Sabl’s piece here: ‘Liberalism Beyond Markets
My amended summary:
‘A realist liberal account of liberal institutions aims to recognize the fundamental complexity of individual human experience, the diversity of human thought, and the incompatibility of human dreams/aspirations.
The authority of liberal institutions and the laws they make into the present and future is de facto, a la Hume, and is negotiable, and must serve the self-interest of those choosing whether or not to follow such laws and decide upon their utility in the present with an eye to the past and the future.
Furthermore, Hayekian logic should not exclusively be applied to markets, but also: Democracy, rule of law, the Welfare State, and the practices of toleration [and] free-speech. Such ‘institutions’ have normative characteristics, which are described in reasonable detail (the 6 available if you click through).
Any individual, or groups of individuals may come to guide these institutions for a time, for their ends (instrumentally), but, a la Hayek, all parties will mutually benefit because these institutions in their own spheres, like the market in its own, appropriately reflect the fundamental complexity of individual human experience, the diversity of human thought, and the incompatibility of human dreams/aspirations.’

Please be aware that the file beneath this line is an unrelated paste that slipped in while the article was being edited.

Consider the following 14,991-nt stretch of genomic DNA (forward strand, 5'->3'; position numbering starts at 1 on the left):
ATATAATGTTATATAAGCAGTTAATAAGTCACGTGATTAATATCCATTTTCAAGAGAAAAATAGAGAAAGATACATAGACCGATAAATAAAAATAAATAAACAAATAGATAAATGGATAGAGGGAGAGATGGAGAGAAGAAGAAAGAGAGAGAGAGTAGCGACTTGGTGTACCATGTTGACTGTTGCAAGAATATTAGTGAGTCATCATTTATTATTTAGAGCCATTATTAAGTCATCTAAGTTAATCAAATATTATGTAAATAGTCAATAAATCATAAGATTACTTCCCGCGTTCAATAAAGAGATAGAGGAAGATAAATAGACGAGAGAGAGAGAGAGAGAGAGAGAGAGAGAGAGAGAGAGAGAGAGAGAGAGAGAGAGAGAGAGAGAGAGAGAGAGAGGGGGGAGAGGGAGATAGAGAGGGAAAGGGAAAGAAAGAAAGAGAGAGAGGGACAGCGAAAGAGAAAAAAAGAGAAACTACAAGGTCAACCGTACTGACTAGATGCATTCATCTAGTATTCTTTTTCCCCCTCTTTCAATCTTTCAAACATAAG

See the original response: A Response To Andrew Sabl’s ‘Liberalism Beyond Markets’
On that note, Mark Pennington’s Robust Political Economy: Classical Liberalism and the Future of Public Policy comes recommended.
Duke professor Bruce Caldwell talks about his then new book on Hayek, an intellectual biography.